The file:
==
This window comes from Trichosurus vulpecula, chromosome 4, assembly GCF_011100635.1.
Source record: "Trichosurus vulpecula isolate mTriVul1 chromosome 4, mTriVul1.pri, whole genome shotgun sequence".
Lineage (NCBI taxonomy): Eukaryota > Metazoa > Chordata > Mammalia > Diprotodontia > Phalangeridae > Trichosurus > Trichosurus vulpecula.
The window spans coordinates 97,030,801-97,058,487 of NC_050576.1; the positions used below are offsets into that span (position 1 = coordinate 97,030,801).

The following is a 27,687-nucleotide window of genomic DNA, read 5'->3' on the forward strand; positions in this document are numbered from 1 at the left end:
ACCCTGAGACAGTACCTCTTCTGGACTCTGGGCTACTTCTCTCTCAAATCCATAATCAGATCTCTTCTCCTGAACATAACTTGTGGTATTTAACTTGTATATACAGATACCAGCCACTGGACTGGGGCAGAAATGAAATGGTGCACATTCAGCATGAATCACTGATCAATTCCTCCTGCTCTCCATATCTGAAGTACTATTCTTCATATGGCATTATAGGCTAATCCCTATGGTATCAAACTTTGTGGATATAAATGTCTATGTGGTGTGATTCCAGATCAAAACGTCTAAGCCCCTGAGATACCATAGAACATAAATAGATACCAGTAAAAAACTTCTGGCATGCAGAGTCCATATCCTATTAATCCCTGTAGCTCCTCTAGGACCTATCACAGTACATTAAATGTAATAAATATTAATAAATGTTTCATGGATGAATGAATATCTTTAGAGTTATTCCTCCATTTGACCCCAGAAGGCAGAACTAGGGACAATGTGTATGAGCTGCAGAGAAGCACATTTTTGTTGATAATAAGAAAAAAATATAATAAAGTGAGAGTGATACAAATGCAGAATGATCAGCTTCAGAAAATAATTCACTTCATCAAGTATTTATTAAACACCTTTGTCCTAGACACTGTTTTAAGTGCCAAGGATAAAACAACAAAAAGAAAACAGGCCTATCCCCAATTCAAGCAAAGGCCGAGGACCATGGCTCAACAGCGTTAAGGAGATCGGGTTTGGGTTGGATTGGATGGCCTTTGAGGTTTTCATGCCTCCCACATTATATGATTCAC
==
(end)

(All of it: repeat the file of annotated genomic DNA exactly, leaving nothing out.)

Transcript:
This window comes from Trichosurus vulpecula, chromosome 4, assembly GCF_011100635.1.
Source record: "Trichosurus vulpecula isolate mTriVul1 chromosome 4, mTriVul1.pri, whole genome shotgun sequence".
Lineage (NCBI taxonomy): Eukaryota > Metazoa > Chordata > Mammalia > Diprotodontia > Phalangeridae > Trichosurus > Trichosurus vulpecula.
The window spans coordinates 97,030,801-97,058,487 of NC_050576.1; the positions used below are offsets into that span (position 1 = coordinate 97,030,801).

The following is a 27,687-nucleotide window of genomic DNA, read 5'->3' on the forward strand; positions in this document are numbered from 1 at the left end:
ACCCTGAGACAGTACCTCTTCTGGACTCTGGGCTACTTCTCTCTCAAATCCATAATCAGATCTCTTCTCCTGAACATAACTTGTGGTATTTAACTTGTATATACAGATACCAGCCACTGGACTGGGGCAGAAATGAAATGGTGCACATTCAGCATGAATCACTGATCAATTCCTCCTGCTCTCCATATCTGAAGTACTATTCTTCATATGGCATTATAGGCTAATCCCTATGGTATCAAACTTTGTGGATATAAATGTCTATGTGGTGTGATTCCAGATCAAAACGTCTAAGCCCCTGAGATACCATAGAACATAAATAGATACCAGTAAAAAACTTCTGGCATGCAGAGTCCATATCCTATTAATCCCTGTAGCTCCTCTAGGACCTATCACAGTACATTAAATGTAATAAATATTAATAAATGTTTCATGGATGAATGAATATCTTTAGAGTTATTCCTCCATTTGACCCCAGAAGGCAGAACTAGGGACAATGTGTATGAGCTGCAGAGAAGCACATTTTTGTTGATAATAAGAAAAAAATATAATAAAGTGAGAGTGATACAAATGCAGAATGATCAGCTTCAGAAAATAATTCACTTCATCAAGTATTTATTAAACACCTTTGTCCTAGACACTGTTTTAAGTGCCAAGGATAAAACAACAAAAAGAAAACAGGCCTATCCCCAATTCAAGCAAAGGCCGAGGACCATGGCTCAACAGCGTTAAGGAGATCGGGTTTGGGTTGGATTGGATGGCCTTTGAGGTTTTCATGCCTCCCACATTATATGATTCAC